The Miami Heat evened the NBA Finals Sunday with a 98-96 win the San Antonio Spurs and get to host Game 3 on Tuesday night. About the only thing keeping them from a 2-0 series lead was LeBron James missing the final four minutes of Game 1 because of cramps.
Now that he is 100 percent healthy by all accounts, the Heat should be rolling.
LeBron was incredibly dominant and efficient in Game 2, going 14-for-22 from the field, while making all three of his 3-pointers. He was awesome in the paint and did most of his work close to the basket early on before expanding his range in the second half. He even went on an 8-0 personal run to give the Heat the lead in the third quarter.
Gregg Popovich is as smart as they come and generally excellent with devising defensive schemes, but he knows there isn’t a whole lot you can do to defend James because of LeBron’s style.
“He knows more than all of you put together,” Pop said of LeBron when talking to the media. “He understands the game. If he makes a pass and you all think he should have shot it, or he shoots it and you think he should have made a pass, your opinions mean nothing to him, as they should not mean anything to him.”
LeBron doesn’t force action and likes to pass to the open man as Pop said. Even after reaching four straight Finals and winning two of them, he’s still criticized for his decisions on the court, like when he passed to Chris Bosh in Game 5 of the Eastern Conference finals against the Indiana Pacers. On Sunday, James showed his unwavering confidence in Bosh by passing to the big man, who made a 3-pointer with 1:17 left to give the Heat a 95-93 lead.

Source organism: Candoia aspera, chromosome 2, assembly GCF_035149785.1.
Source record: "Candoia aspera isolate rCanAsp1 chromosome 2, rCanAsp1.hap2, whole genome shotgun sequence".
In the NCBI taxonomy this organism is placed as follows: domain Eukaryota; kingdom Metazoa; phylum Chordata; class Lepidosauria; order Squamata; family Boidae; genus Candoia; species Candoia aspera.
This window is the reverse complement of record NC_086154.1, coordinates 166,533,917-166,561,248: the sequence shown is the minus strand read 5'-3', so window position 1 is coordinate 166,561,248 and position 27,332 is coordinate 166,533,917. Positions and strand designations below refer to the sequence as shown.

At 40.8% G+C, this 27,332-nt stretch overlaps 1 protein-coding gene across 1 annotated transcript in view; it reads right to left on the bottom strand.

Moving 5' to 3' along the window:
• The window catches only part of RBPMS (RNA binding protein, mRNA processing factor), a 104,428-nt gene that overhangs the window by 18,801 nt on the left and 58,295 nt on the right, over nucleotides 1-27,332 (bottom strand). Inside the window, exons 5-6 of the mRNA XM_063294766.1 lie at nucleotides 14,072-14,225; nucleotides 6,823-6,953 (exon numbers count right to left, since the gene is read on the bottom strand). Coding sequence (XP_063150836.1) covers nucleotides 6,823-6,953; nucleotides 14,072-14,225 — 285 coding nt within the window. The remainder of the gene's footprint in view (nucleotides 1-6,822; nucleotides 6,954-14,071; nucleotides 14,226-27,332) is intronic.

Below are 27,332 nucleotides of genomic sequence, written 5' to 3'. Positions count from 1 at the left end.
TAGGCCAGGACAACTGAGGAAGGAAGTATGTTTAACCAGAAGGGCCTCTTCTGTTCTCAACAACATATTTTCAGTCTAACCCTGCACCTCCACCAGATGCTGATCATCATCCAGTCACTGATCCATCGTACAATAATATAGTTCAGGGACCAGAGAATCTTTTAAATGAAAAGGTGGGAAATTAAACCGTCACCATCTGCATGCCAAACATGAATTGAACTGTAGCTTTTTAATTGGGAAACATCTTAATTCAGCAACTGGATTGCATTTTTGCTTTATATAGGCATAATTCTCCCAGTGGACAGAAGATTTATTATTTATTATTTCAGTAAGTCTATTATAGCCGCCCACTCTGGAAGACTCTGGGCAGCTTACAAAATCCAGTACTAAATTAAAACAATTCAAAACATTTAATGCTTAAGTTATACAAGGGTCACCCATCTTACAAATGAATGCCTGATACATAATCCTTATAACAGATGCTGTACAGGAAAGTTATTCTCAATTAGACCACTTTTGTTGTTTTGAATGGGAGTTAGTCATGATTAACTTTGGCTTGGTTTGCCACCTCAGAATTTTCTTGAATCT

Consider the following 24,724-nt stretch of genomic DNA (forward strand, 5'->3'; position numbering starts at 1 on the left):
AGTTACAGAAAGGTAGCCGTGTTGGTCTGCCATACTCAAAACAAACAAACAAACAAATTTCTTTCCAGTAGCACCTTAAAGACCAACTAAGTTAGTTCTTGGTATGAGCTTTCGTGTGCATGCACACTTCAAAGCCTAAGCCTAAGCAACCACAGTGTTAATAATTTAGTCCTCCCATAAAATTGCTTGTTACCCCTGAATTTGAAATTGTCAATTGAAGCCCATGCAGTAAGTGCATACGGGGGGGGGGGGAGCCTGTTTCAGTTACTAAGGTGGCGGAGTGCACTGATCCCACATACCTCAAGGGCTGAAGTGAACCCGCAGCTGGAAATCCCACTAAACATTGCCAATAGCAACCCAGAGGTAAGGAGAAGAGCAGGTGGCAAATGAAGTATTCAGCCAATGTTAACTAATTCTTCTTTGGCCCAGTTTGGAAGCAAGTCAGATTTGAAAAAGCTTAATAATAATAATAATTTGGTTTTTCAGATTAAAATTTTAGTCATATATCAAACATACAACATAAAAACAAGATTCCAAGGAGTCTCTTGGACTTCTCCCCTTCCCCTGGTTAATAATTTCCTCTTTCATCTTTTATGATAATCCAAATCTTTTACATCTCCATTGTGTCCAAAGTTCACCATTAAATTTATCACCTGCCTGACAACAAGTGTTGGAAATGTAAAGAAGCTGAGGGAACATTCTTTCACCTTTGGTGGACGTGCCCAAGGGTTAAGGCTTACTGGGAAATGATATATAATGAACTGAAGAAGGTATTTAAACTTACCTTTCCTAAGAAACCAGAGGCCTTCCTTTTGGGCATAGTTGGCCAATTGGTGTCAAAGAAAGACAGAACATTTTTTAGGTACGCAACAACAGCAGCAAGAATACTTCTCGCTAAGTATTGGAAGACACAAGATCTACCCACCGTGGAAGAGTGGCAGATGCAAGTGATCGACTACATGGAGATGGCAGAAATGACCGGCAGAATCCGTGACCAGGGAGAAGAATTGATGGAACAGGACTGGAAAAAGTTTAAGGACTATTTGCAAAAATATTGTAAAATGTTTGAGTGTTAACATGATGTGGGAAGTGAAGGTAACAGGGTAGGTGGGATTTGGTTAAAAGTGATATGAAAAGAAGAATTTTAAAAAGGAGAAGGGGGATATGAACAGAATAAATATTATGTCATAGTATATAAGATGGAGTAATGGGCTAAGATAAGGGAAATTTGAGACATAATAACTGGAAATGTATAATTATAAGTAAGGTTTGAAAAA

With LeBron playing his usual unselfish ball, involving his teammates, and taking over when he needs to, the Heat will be tough to beat.
The other thing Miami did successfully in Game 2 was improve their defense.
San Antonio shot incredibly well in Game 1, making a ridiculous 58.8 percent of their shots, including 13-of-25 from 3-point range. In Game 2, that percentage dropped to 43.9 percent and 12-of-26 on threes. A lot of that is due to Miami’s improved defense, which included them closing out much better on outside shots.
One area the Spurs need to improve is free throw shooting. After going 17-of-22 (77.3 percent) in Game 1 from the line, San Antonio was just 12-of-20 in Game 2. That included a stretch in the fourth quarter when Tony Parker and Tim Duncan missed both of their free throws on consecutive possessions. Parker had somewhat of an excuse after taking an elbow to the midsection from Mario Chalmers, but Duncan can’t miss both like that. They could have really opened the game up at that point and didn’t take advantage of the chance.
In order to win, the Spurs will have to do what they did in Game 1 and continue taking the ball to the basket. They were great in the interior, scoring most of their points in the paint. They also need to continue making their outside shots as they did in both games.
Overall, the Spurs and Heat are two incredibly efficient and enjoyable teams to watch. They’re playing very high-level basketball, and whether it’s Manu Ginobili coming off the bench and lighting a fire on the court or LeBron taking over, the real winners are all of us. Who doesn’t enjoy watching these teams play? Game 3 should be another good one.Google+